Re: [Usability] Re: RFP: File chooser user interface

On Mon, 2003-09-15 at 12:05, Calum Benson wrote:
> On Mon, 2003-09-15 at 17:20, Magnus Bergman wrote:
> > It has come to my knowledge that there is a minority of users who make
> > heavy use of the auto completion feature. So I've been that convinced
> > that it must stay. But I'd like it to be disabled by default (so the tab
> > key works as expected).
> Agree the Tab key ought to work for navigation by default, but there are
> ways to do auto-completion without without using the Tab key, e.g. like
> it's done in most browsers' address bars these days.  Not suggesting
> that's necessarily the way to go, but having hidden/advanced features in
> something that should be as simple as a file dialog sounds a bit scary
> to me :)

	I can think of three different completion methods being used by
different applications.

	1. Event completion.  When the user triggers the completion system
either by pressing some key or a button, the interface changes to
reflect either the filter, or to fill in more file information.  (The
current file dialog uses the tab key to handle both filtering and
completion.  Another example would be the Motif file dialog which used
an explicit filter button, but did not seem to have completion.  Windows
uses this a little with a drop down filter list.)

	2. Auto-fill completion.  While the user is typing, the application
fills in a file name in advance.  If the user ignores the filled in
values, they are replaced by the user data.  One key allows the user to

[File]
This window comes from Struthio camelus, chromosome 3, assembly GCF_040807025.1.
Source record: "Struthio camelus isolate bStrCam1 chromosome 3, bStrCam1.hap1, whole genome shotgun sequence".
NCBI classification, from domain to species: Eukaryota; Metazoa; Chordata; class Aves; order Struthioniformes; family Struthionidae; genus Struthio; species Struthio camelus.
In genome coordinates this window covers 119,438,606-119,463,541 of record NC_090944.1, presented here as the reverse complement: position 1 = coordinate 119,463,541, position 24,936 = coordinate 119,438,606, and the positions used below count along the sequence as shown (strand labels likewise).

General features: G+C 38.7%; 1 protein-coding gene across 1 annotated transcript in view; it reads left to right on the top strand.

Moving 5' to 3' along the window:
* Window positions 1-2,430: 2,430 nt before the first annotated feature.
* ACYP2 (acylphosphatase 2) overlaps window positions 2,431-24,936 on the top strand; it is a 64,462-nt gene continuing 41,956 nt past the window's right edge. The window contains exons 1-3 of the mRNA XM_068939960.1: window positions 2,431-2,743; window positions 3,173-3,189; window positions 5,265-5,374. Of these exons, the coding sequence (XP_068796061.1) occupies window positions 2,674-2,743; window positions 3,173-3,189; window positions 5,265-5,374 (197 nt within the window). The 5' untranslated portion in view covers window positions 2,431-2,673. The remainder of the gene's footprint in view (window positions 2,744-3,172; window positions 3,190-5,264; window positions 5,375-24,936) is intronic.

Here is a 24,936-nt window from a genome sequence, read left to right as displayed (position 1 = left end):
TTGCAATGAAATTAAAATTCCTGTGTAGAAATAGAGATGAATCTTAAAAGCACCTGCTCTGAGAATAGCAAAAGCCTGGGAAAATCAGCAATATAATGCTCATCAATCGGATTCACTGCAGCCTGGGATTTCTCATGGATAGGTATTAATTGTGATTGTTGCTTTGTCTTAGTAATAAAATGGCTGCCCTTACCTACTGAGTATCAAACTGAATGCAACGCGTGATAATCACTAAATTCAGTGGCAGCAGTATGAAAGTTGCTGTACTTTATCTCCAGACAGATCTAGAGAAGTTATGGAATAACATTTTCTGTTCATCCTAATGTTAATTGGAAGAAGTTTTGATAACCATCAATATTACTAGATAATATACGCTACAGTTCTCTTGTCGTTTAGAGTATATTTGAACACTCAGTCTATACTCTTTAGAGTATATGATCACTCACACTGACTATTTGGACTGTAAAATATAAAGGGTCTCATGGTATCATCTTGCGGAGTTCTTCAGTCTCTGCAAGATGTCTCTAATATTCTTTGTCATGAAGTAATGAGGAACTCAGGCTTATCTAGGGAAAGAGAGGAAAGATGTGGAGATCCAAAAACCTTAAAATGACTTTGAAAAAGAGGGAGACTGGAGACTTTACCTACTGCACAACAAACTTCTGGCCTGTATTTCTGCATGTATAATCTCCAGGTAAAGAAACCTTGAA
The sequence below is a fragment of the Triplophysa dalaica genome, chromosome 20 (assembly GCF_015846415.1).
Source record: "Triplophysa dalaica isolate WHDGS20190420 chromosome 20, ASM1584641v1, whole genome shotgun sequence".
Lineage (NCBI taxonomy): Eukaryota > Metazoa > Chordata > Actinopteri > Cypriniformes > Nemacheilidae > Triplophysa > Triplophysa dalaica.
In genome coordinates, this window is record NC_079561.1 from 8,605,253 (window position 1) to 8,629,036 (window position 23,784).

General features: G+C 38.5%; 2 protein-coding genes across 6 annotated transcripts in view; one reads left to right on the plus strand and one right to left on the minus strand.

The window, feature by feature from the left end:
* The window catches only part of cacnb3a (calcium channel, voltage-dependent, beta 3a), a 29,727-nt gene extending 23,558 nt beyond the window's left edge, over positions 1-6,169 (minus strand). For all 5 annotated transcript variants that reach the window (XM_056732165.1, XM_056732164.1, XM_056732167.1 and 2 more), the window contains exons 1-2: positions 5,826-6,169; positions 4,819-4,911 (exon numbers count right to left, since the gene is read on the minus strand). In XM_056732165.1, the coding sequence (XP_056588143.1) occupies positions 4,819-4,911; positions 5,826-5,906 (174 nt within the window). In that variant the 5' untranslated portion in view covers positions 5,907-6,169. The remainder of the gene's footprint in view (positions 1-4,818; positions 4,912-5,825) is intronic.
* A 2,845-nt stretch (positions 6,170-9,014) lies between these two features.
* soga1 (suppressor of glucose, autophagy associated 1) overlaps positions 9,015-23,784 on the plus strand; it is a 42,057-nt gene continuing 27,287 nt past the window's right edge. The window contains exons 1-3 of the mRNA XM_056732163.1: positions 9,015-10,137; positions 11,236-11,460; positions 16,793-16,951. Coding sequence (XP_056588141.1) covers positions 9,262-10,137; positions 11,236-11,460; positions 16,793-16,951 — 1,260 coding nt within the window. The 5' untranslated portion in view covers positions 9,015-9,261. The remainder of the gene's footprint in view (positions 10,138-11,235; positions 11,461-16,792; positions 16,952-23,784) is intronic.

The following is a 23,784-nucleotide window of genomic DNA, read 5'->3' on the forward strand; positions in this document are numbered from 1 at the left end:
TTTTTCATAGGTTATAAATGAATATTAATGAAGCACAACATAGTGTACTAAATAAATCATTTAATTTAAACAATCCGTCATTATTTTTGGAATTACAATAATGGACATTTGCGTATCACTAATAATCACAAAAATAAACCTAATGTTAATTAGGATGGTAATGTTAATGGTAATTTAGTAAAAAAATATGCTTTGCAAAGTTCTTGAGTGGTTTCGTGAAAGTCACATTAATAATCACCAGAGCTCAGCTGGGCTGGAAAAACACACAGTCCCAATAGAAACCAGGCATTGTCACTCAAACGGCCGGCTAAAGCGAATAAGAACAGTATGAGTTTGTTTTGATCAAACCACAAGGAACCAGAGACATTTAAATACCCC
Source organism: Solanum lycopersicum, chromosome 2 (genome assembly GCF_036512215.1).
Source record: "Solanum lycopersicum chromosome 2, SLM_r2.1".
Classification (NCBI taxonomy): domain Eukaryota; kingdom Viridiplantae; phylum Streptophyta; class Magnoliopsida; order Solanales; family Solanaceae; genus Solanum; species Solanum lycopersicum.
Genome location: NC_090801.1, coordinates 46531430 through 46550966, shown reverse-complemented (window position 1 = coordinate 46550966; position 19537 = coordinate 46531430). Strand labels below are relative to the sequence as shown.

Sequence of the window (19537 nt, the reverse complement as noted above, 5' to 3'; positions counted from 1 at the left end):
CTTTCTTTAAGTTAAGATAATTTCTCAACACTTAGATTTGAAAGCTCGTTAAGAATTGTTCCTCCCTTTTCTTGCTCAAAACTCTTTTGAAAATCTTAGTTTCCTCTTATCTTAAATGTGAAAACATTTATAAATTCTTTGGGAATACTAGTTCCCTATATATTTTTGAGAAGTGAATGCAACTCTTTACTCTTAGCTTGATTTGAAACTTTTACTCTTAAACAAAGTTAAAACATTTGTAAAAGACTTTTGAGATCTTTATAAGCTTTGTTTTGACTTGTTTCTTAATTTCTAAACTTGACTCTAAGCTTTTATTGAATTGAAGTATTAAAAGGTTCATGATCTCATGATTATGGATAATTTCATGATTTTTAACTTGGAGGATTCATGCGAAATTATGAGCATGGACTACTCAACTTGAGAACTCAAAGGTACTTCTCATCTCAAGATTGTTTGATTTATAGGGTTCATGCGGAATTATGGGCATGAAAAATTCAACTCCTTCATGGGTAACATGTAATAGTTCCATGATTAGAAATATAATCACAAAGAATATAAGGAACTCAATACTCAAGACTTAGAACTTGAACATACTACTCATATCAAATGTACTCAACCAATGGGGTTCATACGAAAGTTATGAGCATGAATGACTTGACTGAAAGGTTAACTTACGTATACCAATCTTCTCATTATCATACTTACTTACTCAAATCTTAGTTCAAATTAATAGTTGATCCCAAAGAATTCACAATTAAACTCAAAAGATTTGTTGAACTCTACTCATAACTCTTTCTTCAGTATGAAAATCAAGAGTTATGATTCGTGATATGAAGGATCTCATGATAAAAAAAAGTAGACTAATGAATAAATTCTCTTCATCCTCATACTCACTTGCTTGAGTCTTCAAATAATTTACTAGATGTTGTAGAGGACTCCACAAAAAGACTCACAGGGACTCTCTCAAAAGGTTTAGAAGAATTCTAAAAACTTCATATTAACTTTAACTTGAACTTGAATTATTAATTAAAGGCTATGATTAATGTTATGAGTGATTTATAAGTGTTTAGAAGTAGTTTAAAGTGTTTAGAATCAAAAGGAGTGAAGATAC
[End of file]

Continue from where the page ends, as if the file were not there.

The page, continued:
accept the input, another allows the user to reject the suggestion. 
Note that the filled in information may not be unique.  (StarOffice uses
this method in it's file dialogs.)

	3. Drop-down completion.  While the user is typing, the application
provides multiple possible completions in a drop down box under the
entry box.  (MSIE and Firebird and Evolution all use this method of

	Note that since file objects might be remote and over slow (or
unavailable) links, performing the completion might be very expensive. 
Method (1) allows the user to request the lookup when they believe it's
okay, while methods (2) and (3) perform the lookup frequently.  

	I find version (2) to be quite difficult to use.  I never remember
which keys cancel the completion, for example.  Version (1), of course,
is a hidden feature which will only be discovered by accident (TAB
usually skips to the next widget) which might be unwelcome, or only used
by advanced or power users.

	So, I imagine a user test is needed to decide if beginner users are
helped by completion.  If so, (3) may be the best.  If not, (1) could be
the best case.

Benjamin Kahn <xkahn ximian com>

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